The Murcia rider is delighted with her WorldSSP300 debut
Step by step, Ana Carrasco has made a name for herself in the international motorcycle racing scene. It's been four years since she debuted in the Moto3 World Championship in 2013; now the racer from Cehegín (Murcia) moves to a new stage in her career, in the FIM Supersport 300 World Championship.
Carrasco will be the lone rider in the ETG Racing team, as the WorldSSP300 series begins its inaugural year in 2017. Receiving official confirmation on Monday, the rider and team partnership is initially a one year contract, with the option of a second season. Almost fully recovered from her operation in December - which saw the removal of a plate from her left shoulder - she spoke to WorldSBK.com ahead of her new venture.
What can you tell us about this jump to the WorldSBK paddock to race in the WorldSSP300 Championship?
"I'm very happy to be with this team. It is a good opportunity after these last few years, which have not been easy. I think the team can be very competitive and that the bikes are going to be too. In World Superbike Kawasaki is surely the strongest brand, and in the recent years they have been ahead, so I hope it is similar in this category. The team is new to the Championship and so am I, but at the same time both they and I have experience and I think we can all try to achieve our goals.”
What are the goals for 2017? Are they something that has already been discussed with those responsible for ETG Racing?
"They have wanted to count on me from the beginning because they are sure that together we can race at the front. Your goal and mine is to do your best. I think I have a good chance to finish in the top positions and try to fight for the Championship.”
What attitude are you coming into WorldSSP300 with?
"I think I have progressed over time. I'm more aggressive on the track, which is one of the things that I missed years ago, and it's a very important thing to fight in the races. I don’t think I have changed much, but I have improved in some things. For example in the braking, which at the beginning was one of the points where more time was lost. I think I corrected most things a long time ago, so I feel quite complete.”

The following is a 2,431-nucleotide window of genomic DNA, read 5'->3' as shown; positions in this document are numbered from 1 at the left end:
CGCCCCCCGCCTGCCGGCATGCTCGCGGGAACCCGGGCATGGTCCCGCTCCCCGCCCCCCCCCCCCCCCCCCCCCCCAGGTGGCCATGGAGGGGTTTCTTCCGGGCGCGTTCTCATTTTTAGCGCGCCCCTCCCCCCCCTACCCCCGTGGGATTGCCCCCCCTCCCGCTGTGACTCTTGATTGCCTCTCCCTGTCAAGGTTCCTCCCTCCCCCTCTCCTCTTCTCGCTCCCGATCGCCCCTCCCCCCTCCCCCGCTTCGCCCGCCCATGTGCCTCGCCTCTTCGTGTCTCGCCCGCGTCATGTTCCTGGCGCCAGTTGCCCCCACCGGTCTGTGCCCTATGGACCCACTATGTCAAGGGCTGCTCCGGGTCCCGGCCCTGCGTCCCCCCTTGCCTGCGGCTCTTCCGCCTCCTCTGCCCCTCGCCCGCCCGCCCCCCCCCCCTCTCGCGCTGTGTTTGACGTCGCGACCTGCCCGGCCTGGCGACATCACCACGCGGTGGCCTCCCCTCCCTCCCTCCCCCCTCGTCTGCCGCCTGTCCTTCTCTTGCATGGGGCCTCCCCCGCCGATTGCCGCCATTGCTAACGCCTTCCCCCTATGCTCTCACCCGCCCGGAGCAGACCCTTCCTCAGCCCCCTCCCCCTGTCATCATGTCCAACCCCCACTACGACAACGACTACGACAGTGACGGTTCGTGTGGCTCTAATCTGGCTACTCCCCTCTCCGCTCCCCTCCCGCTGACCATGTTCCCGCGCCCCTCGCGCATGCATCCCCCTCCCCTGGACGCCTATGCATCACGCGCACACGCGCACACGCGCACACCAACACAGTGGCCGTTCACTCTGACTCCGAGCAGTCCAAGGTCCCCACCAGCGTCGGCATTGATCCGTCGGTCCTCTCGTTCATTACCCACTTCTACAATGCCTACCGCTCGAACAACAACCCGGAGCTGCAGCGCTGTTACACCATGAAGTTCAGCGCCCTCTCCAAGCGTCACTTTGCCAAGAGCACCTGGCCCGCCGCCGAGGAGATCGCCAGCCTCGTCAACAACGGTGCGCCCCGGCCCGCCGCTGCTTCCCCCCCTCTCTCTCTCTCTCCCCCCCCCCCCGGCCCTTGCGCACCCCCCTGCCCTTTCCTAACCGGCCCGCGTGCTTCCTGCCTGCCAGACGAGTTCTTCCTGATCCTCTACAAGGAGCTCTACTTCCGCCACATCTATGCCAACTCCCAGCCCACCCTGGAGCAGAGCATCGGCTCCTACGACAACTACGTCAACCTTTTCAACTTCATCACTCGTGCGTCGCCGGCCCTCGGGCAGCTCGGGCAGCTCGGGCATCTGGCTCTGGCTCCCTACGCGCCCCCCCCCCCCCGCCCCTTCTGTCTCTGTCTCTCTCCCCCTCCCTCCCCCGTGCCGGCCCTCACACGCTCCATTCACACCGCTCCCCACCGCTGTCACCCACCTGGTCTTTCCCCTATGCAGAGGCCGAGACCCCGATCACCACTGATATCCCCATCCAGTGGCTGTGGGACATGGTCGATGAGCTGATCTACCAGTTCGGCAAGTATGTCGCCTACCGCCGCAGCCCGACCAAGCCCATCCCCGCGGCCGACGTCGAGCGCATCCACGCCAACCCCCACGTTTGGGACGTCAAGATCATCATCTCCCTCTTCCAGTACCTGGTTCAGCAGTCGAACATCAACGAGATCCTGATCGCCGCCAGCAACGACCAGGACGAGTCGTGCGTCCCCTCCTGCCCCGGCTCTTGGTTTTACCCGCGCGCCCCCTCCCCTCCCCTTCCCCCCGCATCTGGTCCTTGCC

WorldSSP300 is a feeder Championship, where there will be very young riders and you are a 'veteran' of almost 20 years. Can this give you an advantage?
"Yes, there will be many young people. I am also young, but I already have a lot of experience in racing and I think that can help me. The experience always helps and I guess it will be a plus.”
Do you think you are now on the verge of being able to fight for the Championship crown?
“Yes. When I first came to the world stage at 16 it was a bit weird for everyone. But it's been four years now and they've all got used to it, so to speak. I am sure that everything I have learned will serve me in WorldSSP300 to be able to be ahead. I have been fighting for the Championships all my life and I am looking forward to having the means to do it again.”
Has riding at times with slow machinery made you vary your focus on competition?
"I always ride for passion. I do it because it’s something I enjoy and because I want to dedicate myself to it. But with this passion I have had bad times; I have had many injuries from riding motorbikes that have not been competitive, meaning I have had to push than I could. I always try to go where I can have the best machinery and can fight with others. If your machinery is bad you have to always push a little more and go to the limit, as long as in the end it doesn’t brings falls and injuries. In the end, you see that if you do not have a good material, you cannot push.
You will have another female rival in the category, Avalon Biddle, who has a lot of experience and won the FIM European Women's Cup ...
"Yes, but right now I do not know which motorcycle she will ride. [The New Zealander will race with the same frame as Ana, a Kawasaki Ninja 300]. The important thing is that every year there are more women in all the Championships, and that there is someone who represents women.”
Do you think that one day women’s performance will be enough to make the slogan "a woman in mans world" obsolete?
"Women will never be a majority, this is clear. I think the number of women will increase, but in the end in the world championships there is a great level, which makes it complicated. I suppose there will be more women in the entry list, but ultimately what is hoped for is that we all have the same opportunities and that the world championships are the best. "